Love you,

  12. Crazy emotional roller coaster . . . laughs, tears, questions, the whole ball of wax. Thanks for the ride.

    Boo chicken balls AND BUS TRIP!!!!

    Thomas studied Zoe's face a while and said "SHE'S SMILING! She looks like she's gonna be really funny one day. I can just tell." His only other comment, "Have they told her about us?" He's ready for her to be a real live walkin/talkin part of the "boys club". Me too. :)

    Big love,

  13. What an amazing story! I am beyond words! (I do hoped the goats were fully photographed - proof is required for that portion of the blog!) She is beautiful. God is so good to us! I cannot wait to meet Zoe. The Fritchman Five - it is perfect!

  14. Hi,
    I've been following your blog for a little while now, b/c you're living "my life." We have two bio boys and have just begun the process to adopt a little girl from Ghana. Reading about all of your adventures and your process has been so inspirational. Thank you for sharing and congrats on your beautiful daughter. As I'm staring at mountains of paperwork, I now feel hope!

  15. Awesome description of your ghana travels so far. Zoe is more beautiful than I imagined. You guys are truly blessed to call her YOURS. I am praying for you and for her, looks like God has already knitted your hearts together! Can't wait to meet her one of these days!

  16. It has been nothing but joy to follow you in your writings to Zoe. What a privilege you have given many of us to witness the amazing graces of God in all the details. Still praying. Still amazed. Still rejoicing with you.

  17. I am reading and crying and laughing and getting sick to my stomach!! I can just imagine Anita next to that man I wonder what was going through her head. Poor thing! And YOU and all the crazy journey back, HOLY SMOKES!BUT....she is yours!!!
    What an amazing thing to be apart of. WOW!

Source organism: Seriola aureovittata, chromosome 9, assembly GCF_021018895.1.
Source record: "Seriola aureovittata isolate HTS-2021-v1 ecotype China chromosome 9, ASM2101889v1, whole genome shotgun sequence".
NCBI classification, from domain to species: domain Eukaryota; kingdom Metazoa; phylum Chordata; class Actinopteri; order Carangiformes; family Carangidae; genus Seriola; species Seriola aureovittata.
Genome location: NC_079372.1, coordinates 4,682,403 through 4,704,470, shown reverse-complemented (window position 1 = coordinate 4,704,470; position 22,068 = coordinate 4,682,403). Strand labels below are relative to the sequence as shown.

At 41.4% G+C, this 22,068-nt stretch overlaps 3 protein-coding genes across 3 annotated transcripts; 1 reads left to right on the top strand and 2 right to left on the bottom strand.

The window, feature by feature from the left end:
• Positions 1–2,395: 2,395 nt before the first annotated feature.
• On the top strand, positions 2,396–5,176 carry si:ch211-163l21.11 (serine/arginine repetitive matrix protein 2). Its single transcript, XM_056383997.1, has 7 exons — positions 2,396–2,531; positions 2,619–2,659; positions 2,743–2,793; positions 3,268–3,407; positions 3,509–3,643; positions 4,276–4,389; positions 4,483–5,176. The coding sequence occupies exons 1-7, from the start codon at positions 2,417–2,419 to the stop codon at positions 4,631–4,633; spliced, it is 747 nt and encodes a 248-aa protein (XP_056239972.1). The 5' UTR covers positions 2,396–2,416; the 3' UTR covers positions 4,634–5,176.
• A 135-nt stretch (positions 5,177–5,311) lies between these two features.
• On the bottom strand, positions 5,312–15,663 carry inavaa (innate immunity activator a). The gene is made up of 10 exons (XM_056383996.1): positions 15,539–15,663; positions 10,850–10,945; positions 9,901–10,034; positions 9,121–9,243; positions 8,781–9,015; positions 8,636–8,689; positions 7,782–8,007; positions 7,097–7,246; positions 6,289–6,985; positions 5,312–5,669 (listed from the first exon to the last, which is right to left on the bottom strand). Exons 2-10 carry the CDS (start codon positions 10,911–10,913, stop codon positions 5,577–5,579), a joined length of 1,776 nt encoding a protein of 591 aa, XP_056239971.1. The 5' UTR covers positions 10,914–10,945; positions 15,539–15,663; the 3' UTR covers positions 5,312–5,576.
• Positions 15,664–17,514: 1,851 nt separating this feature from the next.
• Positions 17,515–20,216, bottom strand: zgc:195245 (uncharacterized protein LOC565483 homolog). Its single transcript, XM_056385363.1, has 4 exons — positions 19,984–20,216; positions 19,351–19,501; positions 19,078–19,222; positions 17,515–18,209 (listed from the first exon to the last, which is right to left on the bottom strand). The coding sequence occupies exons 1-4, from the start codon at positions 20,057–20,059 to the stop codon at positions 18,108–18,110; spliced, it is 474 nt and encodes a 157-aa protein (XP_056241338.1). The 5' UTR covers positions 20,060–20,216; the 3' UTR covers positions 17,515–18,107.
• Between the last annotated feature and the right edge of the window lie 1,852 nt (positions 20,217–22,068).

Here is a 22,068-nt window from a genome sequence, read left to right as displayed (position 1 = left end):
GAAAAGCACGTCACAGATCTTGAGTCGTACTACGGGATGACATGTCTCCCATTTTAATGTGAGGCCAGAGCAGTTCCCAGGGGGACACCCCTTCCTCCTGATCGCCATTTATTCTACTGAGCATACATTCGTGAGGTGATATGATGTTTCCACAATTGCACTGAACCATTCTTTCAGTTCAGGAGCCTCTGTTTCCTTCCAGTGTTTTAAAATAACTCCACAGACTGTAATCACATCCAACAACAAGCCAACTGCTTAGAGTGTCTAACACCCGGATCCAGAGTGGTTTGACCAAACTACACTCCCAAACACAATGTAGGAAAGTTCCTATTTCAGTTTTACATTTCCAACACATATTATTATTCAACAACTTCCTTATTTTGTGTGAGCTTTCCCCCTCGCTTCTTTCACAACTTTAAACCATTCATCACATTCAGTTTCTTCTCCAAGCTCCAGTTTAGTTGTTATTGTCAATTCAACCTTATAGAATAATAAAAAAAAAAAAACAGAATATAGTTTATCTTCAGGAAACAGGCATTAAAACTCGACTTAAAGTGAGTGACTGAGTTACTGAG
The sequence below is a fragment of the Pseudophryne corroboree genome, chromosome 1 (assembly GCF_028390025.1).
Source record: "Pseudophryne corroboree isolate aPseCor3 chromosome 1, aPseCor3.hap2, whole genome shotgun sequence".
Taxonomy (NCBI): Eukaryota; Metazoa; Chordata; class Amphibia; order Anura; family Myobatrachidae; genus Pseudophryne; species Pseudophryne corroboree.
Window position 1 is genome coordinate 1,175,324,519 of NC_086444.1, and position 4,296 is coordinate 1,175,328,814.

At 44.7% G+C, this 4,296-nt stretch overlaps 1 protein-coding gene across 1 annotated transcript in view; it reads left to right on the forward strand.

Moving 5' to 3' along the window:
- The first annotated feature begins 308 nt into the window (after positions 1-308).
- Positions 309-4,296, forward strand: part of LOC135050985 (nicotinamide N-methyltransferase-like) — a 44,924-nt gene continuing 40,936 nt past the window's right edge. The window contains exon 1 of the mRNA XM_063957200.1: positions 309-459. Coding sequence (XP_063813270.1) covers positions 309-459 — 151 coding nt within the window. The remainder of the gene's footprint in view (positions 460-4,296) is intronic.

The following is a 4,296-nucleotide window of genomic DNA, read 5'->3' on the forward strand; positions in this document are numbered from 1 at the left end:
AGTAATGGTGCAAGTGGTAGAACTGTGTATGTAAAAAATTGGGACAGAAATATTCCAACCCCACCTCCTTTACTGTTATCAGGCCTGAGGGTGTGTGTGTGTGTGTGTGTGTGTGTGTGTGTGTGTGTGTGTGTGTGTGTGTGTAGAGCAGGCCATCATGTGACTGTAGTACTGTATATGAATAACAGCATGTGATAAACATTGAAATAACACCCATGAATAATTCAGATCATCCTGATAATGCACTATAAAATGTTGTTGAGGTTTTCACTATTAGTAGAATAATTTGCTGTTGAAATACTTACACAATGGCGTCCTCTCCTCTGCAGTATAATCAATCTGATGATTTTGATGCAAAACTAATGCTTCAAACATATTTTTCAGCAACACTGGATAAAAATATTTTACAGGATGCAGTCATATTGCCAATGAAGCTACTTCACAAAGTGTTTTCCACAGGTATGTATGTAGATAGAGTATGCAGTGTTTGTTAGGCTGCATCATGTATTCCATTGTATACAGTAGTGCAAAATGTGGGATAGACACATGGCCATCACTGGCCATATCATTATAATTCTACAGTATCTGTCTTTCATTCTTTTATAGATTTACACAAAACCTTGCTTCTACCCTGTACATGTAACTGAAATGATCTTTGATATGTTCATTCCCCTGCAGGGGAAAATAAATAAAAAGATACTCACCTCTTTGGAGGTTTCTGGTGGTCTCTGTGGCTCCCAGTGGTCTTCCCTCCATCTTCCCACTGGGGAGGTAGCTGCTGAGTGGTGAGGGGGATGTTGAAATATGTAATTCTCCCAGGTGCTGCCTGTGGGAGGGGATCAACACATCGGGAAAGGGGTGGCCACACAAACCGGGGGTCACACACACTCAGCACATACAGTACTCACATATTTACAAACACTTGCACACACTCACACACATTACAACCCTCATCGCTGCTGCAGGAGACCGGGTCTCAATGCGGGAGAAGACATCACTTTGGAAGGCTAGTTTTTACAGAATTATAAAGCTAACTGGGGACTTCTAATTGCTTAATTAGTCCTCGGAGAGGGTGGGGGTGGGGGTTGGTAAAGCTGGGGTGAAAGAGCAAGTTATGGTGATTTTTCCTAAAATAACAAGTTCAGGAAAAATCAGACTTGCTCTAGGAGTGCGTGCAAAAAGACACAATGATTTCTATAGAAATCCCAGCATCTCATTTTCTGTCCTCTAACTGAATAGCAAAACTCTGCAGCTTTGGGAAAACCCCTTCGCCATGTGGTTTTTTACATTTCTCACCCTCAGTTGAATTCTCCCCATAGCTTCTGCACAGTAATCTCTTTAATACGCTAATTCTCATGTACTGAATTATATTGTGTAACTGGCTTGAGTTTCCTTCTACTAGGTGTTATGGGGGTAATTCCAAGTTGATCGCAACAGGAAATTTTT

Cant wait to read more!

  18. so look forward to your posts...

  19. I have read and reread your increadable story with tears in my eyes and a smile on my face. What a wonderful way to welcome Zoe into the family. You are so blessed as is she. I am so glad that you will know the birth family and Zoe will be able to know them in the future. I have copied your story and sent to Cooper as he has been following along with me. You are all in my prayers as you journey home and leave Zoe for a while. I can't wait to meet her.

  20. Only you, Amy, can make us laugh, cry and feel like we were right there with you (glad to say we weren't tho). What a huge journey of love. We'll stand in line with the rest of the world to see Miss Beautiful Life-Giving Zoe! God bless the rest of your week. (You weren't on the call today....)Love, june

  21. Amy, you & Mark will have stories to tell for days and days. What an unbelieveable beginning to what will surely be an amazing life for the newest Fritchman! I know that the remainder of this week will be good & bad but know that you have people on both sides of the world rooting for you! Much love & wishing you a BORING trip home! ~Heather

  22. Great stories to tell! Can't help but be drawn back to our experience. Next Tuesday marks four years since we heard those words. So special. Even over a speaker phone. Can't wait to introduce Keegan to Zoe!

  23. Haven't been on your blog in awhile. So fun to pop over and discover that you are one of the families that are with Anita. (I've been reading her blog, and wondering who she is with.)

    Oh the memories this brings back of our trip to Bolga ... and visiting our children's village. I cannot express how very important it has been for us, to truly know how our children lived before the orphanage ... to have met their extended family ... to have visited their home in the village. You are blessed to have had that opportunity.

    Laurel :)

  24. This the best reading I have done all year!! You have such a gift, I felt like I was on the bus smelling those goats and cheering on the yelling dude. I love it. Zoe is now a Fritchman, what a blessing. I am so excited. She has two brothers that I know cannot wait to love up on her. She is going to have such a good life. Thank you doesn't come close to saying what my heart is feeling. Wow, your unselfish act is changing an entire village. You left them with hope. I love it!!! -Niki

  25. She is a georgeous child!! What an awesome life story you will share with her!!! bladder would never have made it on your 17 hour journey!! You are so patient and brave!! It is amazing what love can do!!!
    We miss you soo much here!! Cannot wait to hug you hopefully in June!!! Thank you for sharing your life with us!